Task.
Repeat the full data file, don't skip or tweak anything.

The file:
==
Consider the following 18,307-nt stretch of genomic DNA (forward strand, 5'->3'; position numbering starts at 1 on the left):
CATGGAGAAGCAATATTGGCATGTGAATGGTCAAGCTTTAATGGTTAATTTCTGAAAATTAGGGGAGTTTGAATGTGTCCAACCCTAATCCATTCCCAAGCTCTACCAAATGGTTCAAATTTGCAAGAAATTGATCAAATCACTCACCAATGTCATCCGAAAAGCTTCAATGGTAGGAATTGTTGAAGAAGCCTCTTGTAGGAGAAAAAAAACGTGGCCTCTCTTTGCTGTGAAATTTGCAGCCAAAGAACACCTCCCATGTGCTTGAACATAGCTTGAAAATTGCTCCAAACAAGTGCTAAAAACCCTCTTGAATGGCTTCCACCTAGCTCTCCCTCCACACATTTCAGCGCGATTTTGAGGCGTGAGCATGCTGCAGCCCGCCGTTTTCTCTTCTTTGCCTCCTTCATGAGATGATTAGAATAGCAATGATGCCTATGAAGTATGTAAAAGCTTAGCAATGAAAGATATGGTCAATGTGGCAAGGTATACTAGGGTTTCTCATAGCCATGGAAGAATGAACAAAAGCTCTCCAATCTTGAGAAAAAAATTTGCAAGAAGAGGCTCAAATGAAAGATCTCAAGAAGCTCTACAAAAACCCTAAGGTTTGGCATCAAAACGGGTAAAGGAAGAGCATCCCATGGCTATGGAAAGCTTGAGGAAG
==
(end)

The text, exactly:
Consider the following 18,307-nt stretch of genomic DNA (forward strand, 5'->3'; position numbering starts at 1 on the left):
CATGGAGAAGCAATATTGGCATGTGAATGGTCAAGCTTTAATGGTTAATTTCTGAAAATTAGGGGAGTTTGAATGTGTCCAACCCTAATCCATTCCCAAGCTCTACCAAATGGTTCAAATTTGCAAGAAATTGATCAAATCACTCACCAATGTCATCCGAAAAGCTTCAATGGTAGGAATTGTTGAAGAAGCCTCTTGTAGGAGAAAAAAAACGTGGCCTCTCTTTGCTGTGAAATTTGCAGCCAAAGAACACCTCCCATGTGCTTGAACATAGCTTGAAAATTGCTCCAAACAAGTGCTAAAAACCCTCTTGAATGGCTTCCACCTAGCTCTCCCTCCACACATTTCAGCGCGATTTTGAGGCGTGAGCATGCTGCAGCCCGCCGTTTTCTCTTCTTTGCCTCCTTCATGAGATGATTAGAATAGCAATGATGCCTATGAAGTATGTAAAAGCTTAGCAATGAAAGATATGGTCAATGTGGCAAGGTATACTAGGGTTTCTCATAGCCATGGAAGAATGAACAAAAGCTCTCCAATCTTGAGAAAAAAATTTGCAAGAAGAGGCTCAAATGAAAGATCTCAAGAAGCTCTACAAAAACCCTAAGGTTTGGCATCAAAACGGGTAAAGGAAGAGCATCCCATGGCTATGGAAAGCTTGAGGAAG